- Tier 3: for $900, students get access to course material + one-off 30-minute consultation with you + access to an exclusive membership site
With one course alone you can create many more opportunities to increase your profit. Plus an opportunity to provide your students with more value.
Engage your audience with ongoing challenges
One key component of a membership is the community it creates. A community of people who are all interested in the same topic and are seeking to find solutions to their problems is a very powerful tool.
Running a membership allows you to engage with your audience in a much more personal manner, and help them accomplish their goals by offering ongoing challenges.
For example, let’s say you sell online courses teaching people how to achieve various fitness goals like a handstand, a split, etc. You could create a membership site, where every month students can participate in fitness challenges based on your fitness programs. Plus, they would be able to communicate with one another and share their highs and lows on their journey.
This will allow your students to utilize the course materials you offer much better, find a supportive community of like-minded people, and have a way to receive guidance from you.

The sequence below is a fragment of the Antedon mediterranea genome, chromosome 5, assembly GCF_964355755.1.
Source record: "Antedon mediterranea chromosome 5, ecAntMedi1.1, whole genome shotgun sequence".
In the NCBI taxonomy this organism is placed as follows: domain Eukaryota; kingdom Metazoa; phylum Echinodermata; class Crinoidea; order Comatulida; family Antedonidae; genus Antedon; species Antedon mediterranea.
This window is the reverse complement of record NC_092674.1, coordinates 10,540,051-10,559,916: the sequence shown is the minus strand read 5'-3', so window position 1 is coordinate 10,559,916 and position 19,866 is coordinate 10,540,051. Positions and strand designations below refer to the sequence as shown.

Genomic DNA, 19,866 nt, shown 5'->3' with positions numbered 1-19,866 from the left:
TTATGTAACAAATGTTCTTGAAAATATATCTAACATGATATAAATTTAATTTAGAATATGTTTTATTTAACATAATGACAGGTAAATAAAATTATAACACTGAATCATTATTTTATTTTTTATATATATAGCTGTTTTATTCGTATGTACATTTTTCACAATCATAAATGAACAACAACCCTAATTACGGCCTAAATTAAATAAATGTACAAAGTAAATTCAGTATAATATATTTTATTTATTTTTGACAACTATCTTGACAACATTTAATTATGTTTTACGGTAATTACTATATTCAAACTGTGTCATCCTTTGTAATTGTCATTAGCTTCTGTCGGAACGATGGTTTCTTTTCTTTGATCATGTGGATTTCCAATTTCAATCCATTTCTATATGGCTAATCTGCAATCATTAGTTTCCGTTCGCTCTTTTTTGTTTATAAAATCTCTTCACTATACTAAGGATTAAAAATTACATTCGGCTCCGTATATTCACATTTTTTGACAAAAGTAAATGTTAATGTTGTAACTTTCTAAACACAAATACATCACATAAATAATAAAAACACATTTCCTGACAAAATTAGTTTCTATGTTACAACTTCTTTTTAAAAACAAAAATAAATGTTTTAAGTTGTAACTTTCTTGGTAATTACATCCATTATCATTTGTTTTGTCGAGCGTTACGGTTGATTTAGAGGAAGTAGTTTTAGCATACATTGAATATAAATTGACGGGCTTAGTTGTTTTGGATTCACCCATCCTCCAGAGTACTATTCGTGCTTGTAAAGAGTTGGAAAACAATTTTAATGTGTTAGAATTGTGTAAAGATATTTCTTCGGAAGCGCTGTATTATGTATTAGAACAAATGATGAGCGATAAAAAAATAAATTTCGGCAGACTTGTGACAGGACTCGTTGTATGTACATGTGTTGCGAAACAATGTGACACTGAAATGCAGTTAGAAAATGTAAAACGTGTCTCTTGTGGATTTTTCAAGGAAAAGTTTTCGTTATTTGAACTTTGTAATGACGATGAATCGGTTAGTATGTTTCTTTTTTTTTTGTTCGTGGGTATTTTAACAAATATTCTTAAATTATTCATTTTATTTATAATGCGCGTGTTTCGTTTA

Keep your students accountable
Another wonderful way to use a membership website to complement your online courses is to use it as an accountability system. The American Society of Training and Development (ASTD) found that if you’re committed to someone and have an accountability appointment with them, you’re 95% more likely to accomplish your goals.
When you sell your online courses you’re really selling a transformation or a promise of a transformation. A membership that serves as an accountability system is a great way to deliver on that promise. It can also help increase overall student satisfaction with your programs.
You can also offer your time as an accountability buddy through your membership. Or you can connect your students through the membership site and take on the role of an accountability matchmaker.
Provide a place for students to connect and network